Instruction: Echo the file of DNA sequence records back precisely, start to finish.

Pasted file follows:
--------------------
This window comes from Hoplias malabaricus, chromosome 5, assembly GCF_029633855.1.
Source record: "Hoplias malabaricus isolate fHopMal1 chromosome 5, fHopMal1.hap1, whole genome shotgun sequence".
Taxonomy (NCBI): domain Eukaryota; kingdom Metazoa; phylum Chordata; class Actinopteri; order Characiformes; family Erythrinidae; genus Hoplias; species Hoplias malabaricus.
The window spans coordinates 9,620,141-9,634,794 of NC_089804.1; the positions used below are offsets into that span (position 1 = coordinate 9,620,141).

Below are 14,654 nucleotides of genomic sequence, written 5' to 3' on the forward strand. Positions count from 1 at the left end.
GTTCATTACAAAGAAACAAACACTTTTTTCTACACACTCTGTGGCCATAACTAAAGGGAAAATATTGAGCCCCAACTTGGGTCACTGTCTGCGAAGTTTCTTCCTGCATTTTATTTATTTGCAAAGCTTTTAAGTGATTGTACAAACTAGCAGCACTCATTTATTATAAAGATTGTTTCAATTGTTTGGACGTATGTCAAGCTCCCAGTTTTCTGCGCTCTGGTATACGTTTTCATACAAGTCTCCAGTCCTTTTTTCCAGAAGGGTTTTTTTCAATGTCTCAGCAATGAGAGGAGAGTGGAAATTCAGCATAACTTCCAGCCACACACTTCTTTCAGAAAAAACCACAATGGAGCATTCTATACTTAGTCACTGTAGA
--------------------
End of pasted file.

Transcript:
This window comes from Hoplias malabaricus, chromosome 5, assembly GCF_029633855.1.
Source record: "Hoplias malabaricus isolate fHopMal1 chromosome 5, fHopMal1.hap1, whole genome shotgun sequence".
Taxonomy (NCBI): domain Eukaryota; kingdom Metazoa; phylum Chordata; class Actinopteri; order Characiformes; family Erythrinidae; genus Hoplias; species Hoplias malabaricus.
The window spans coordinates 9,620,141-9,634,794 of NC_089804.1; the positions used below are offsets into that span (position 1 = coordinate 9,620,141).

Below are 14,654 nucleotides of genomic sequence, written 5' to 3' on the forward strand. Positions count from 1 at the left end.
GTTCATTACAAAGAAACAAACACTTTTTTCTACACACTCTGTGGCCATAACTAAAGGGAAAATATTGAGCCCCAACTTGGGTCACTGTCTGCGAAGTTTCTTCCTGCATTTTATTTATTTGCAAAGCTTTTAAGTGATTGTACAAACTAGCAGCACTCATTTATTATAAAGATTGTTTCAATTGTTTGGACGTATGTCAAGCTCCCAGTTTTCTGCGCTCTGGTATACGTTTTCATACAAGTCTCCAGTCCTTTTTTCCAGAAGGGTTTTTTTCAATGTCTCAGCAATGAGAGGAGAGTGGAAATTCAGCATAACTTCCAGCCACACACTTCTTTCAGAAAAAACCACAATGGAGCATTCTATACTTAGTCACTGTAGA